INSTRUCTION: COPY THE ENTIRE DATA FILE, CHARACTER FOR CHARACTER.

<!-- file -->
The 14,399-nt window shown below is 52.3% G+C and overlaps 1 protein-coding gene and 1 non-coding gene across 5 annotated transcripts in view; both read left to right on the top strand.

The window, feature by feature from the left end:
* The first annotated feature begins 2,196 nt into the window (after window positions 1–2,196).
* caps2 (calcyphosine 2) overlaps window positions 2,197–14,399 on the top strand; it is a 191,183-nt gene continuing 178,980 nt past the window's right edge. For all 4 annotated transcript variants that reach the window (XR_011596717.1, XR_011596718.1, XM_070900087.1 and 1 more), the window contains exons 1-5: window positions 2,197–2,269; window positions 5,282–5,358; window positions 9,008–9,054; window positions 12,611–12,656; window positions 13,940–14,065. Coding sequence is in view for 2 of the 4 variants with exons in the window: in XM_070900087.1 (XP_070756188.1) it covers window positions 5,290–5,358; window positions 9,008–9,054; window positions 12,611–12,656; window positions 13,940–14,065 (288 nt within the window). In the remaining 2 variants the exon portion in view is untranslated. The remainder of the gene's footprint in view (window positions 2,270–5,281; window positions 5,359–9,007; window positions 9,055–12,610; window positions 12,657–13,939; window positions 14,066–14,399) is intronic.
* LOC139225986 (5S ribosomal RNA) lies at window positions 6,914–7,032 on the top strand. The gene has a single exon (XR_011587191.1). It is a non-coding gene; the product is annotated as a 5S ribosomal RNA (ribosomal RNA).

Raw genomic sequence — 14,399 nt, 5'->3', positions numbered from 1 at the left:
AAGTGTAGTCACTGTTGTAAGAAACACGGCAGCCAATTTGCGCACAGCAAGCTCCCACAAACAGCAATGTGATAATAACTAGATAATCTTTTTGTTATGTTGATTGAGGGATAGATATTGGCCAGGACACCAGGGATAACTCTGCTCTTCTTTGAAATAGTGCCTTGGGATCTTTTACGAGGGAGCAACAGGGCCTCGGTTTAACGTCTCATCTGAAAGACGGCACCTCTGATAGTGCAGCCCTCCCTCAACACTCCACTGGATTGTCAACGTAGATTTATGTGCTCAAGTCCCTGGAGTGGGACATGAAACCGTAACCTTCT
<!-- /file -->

The 14,399-nt window shown below is 52.3% G+C and overlaps 1 protein-coding gene and 1 non-coding gene across 5 annotated transcripts in view; both read left to right on the top strand.

The window, feature by feature from the left end:
* The first annotated feature begins 2,196 nt into the window (after window positions 1–2,196).
* caps2 (calcyphosine 2) overlaps window positions 2,197–14,399 on the top strand; it is a 191,183-nt gene continuing 178,980 nt past the window's right edge. For all 4 annotated transcript variants that reach the window (XR_011596717.1, XR_011596718.1, XM_070900087.1 and 1 more), the window contains exons 1-5: window positions 2,197–2,269; window positions 5,282–5,358; window positions 9,008–9,054; window positions 12,611–12,656; window positions 13,940–14,065. Coding sequence is in view for 2 of the 4 variants with exons in the window: in XM_070900087.1 (XP_070756188.1) it covers window positions 5,290–5,358; window positions 9,008–9,054; window positions 12,611–12,656; window positions 13,940–14,065 (288 nt within the window). In the remaining 2 variants the exon portion in view is untranslated. The remainder of the gene's footprint in view (window positions 2,270–5,281; window positions 5,359–9,007; window positions 9,055–12,610; window positions 12,657–13,939; window positions 14,066–14,399) is intronic.
* LOC139225986 (5S ribosomal RNA) lies at window positions 6,914–7,032 on the top strand. The gene has a single exon (XR_011587191.1). It is a non-coding gene; the product is annotated as a 5S ribosomal RNA (ribosomal RNA).

Raw genomic sequence — 14,399 nt, 5'->3', positions numbered from 1 at the left:
AAGTGTAGTCACTGTTGTAAGAAACACGGCAGCCAATTTGCGCACAGCAAGCTCCCACAAACAGCAATGTGATAATAACTAGATAATCTTTTTGTTATGTTGATTGAGGGATAGATATTGGCCAGGACACCAGGGATAACTCTGCTCTTCTTTGAAATAGTGCCTTGGGATCTTTTACGAGGGAGCAACAGGGCCTCGGTTTAACGTCTCATCTGAAAGACGGCACCTCTGATAGTGCAGCCCTCCCTCAACACTCCACTGGATTGTCAACGTAGATTTATGTGCTCAAGTCCCTGGAGTGGGACATGAAACCGTAACCTTCT